|The new revised board|
My friends advised I twist the wires to help reduce noise. To be honest, I'm not sure how it works with non-differential signals, but I supposed it was simple enough to implement, and it does clean up the rats nest. And so, twisted wires.
Low Pass Filtering
Nothing fancy like Chebyshev or Butterworth. Just a simple RC filter that does the trick. Using the formula 1/(2 * pi * R * C) = -3db frequency, a 3.9 kOhm resistor along with 2 uF capacitor, I get a cutoff frequency of around 20 Hz, which is plenty high enough for a mechanical system such as this. The schematic looks like this.
On the oscilloscope, it turns the input (black) into a nice smoothed line (red).
|Sorry, I don't have a legitimate oscope capture. I promise it looked like this!|
Learning About Op-Amp Response Ranges
To fix the loading problem by adding in some op-amp buffers. Using unity feedback, I boost the current supply from a couple microamps to a couple milliamps. Excellent for keeping a stable voltage. The schematic looks like this.
When I tried out my new circuit, the circuit seemed great. Until I hit the low ranges. Then the output shot straight up, as such.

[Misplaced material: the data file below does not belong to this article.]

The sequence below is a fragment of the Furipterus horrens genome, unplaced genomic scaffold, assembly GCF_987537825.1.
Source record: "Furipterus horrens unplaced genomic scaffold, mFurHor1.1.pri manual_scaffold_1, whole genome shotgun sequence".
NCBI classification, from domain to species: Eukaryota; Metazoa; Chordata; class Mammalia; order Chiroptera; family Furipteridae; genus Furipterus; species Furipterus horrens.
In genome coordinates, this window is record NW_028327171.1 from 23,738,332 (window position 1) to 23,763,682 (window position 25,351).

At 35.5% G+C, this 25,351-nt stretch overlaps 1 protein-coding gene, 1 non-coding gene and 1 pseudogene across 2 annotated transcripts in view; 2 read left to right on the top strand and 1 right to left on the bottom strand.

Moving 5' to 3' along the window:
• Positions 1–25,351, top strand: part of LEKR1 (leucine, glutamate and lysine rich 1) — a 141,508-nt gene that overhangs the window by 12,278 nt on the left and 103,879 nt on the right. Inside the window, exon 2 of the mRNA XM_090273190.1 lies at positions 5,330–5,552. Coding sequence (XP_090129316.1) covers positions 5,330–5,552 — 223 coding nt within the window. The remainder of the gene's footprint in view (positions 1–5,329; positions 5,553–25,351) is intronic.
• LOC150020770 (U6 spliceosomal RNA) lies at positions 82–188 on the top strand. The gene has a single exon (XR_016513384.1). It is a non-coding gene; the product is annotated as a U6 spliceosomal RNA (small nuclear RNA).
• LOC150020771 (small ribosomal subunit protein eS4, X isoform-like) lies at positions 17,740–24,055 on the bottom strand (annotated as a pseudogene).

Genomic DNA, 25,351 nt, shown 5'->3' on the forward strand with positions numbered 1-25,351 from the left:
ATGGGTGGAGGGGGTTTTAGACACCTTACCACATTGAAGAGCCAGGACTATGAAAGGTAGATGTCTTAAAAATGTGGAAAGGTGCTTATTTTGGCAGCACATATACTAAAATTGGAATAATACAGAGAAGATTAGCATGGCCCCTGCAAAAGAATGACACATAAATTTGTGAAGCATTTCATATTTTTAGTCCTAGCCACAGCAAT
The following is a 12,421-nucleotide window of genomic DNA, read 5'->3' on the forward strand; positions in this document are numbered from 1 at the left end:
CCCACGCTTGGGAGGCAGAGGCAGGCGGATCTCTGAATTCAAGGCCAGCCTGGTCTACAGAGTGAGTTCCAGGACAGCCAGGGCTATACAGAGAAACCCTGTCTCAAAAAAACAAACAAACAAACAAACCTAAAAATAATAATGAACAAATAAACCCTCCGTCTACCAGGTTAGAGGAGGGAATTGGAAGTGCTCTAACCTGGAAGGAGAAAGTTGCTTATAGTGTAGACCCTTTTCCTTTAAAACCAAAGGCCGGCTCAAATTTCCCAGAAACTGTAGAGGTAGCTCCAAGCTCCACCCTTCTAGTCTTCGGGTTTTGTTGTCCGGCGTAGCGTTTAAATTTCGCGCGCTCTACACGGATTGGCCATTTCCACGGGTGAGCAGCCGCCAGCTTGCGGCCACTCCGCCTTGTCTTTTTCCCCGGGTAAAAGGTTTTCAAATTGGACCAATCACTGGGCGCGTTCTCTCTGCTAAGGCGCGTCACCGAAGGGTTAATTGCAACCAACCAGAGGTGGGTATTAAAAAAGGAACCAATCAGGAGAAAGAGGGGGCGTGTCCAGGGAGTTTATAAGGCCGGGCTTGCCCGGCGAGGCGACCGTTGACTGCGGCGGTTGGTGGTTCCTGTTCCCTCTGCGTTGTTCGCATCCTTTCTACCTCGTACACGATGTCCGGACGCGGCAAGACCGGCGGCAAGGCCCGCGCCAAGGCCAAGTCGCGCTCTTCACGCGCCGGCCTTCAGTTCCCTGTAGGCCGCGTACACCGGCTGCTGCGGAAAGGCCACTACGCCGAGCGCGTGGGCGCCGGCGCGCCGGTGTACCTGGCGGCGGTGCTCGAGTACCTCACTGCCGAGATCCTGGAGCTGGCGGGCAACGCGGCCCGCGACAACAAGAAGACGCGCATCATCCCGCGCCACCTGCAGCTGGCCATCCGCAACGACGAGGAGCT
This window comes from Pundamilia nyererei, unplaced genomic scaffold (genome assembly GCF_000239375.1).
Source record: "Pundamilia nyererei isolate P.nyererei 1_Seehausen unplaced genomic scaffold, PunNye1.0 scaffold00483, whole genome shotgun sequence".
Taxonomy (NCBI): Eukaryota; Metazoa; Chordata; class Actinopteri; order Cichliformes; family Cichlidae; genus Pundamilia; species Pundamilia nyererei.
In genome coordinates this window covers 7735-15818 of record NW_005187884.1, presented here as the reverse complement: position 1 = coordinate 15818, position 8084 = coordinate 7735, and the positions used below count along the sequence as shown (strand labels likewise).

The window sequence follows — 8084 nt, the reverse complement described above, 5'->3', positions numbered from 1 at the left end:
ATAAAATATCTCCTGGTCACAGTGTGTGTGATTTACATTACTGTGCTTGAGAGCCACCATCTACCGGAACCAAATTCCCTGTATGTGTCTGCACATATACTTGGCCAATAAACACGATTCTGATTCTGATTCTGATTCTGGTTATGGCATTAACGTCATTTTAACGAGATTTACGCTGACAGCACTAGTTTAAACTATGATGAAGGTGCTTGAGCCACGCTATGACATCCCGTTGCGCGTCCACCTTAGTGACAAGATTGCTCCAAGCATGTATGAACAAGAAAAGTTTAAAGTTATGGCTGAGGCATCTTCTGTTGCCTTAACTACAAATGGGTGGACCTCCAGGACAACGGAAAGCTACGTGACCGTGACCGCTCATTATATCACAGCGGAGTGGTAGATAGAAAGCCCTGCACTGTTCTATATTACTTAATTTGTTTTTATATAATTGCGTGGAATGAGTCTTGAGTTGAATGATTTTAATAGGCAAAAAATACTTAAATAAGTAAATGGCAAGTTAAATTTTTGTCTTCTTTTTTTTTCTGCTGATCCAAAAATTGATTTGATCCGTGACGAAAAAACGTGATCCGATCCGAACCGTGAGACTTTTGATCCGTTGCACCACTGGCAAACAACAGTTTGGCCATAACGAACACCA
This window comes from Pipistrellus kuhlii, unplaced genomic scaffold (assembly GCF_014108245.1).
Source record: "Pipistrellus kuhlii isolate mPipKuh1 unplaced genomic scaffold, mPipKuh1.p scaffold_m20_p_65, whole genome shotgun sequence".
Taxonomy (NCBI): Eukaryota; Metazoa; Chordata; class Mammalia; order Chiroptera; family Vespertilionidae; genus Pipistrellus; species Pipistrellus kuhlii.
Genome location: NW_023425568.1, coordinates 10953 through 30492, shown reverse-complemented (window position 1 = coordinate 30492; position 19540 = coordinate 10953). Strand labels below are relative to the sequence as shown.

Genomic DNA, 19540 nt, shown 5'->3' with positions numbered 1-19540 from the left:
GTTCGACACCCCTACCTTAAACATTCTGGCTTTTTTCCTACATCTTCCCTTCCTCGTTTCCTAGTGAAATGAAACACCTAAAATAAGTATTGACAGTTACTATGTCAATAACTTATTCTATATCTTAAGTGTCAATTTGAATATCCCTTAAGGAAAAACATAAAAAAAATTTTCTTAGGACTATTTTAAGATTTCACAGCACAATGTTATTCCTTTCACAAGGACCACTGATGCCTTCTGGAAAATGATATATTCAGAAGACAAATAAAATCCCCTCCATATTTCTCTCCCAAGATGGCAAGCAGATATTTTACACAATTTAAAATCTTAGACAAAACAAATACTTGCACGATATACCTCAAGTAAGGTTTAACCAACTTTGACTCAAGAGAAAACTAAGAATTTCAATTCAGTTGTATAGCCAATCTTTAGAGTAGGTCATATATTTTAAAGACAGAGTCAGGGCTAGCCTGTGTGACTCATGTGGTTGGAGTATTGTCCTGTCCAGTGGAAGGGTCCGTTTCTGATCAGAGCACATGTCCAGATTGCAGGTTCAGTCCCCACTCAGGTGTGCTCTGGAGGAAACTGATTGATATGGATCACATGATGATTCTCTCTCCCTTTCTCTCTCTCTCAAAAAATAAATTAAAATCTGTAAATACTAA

And it does so at 1.3 V, suspiciously close to two diode voltages (0.7 volts). The problem is that op amps are normally not designed to operate near their rail voltages. Here I use +5 and 0 volts, with an input voltage of 0 to 3.3 volts. Thus, it craps out near zero volts.
The solution is some rail to rail op amps. I used some op amps from TI, the so called TLV2774 Quad 2.7-V High-Slew-Rate Rail-to-Rail Output Operational Amplifier. It is rail to rail, so it can operate near its supply voltages, has four op amps in one package, though I only need three, and has input bias current in the picoamps. Also, free samples!
The entire circuit looks like this, with incredibly stable output voltage.
In addition to the analog filtering, I implemented some (relatively) long working digital filter. It takes 24 samples at 100 microsecond intervals. It then drops the lower eight samples and upper eight samples, and averages the middle eight samples. Yeah filtering!
Precision in measuring voltage is absolutely essential. Unlike a standard cartesian robot, where a little imprecision creates a constant offset, incorrect calibration in the arms causes the robot to not draw on a plane, but on some curved surface (I don't exactly know what it looks like, as it is some complex surface).
And so, with this new precision, a new video of the drawing!
|What an improvement!|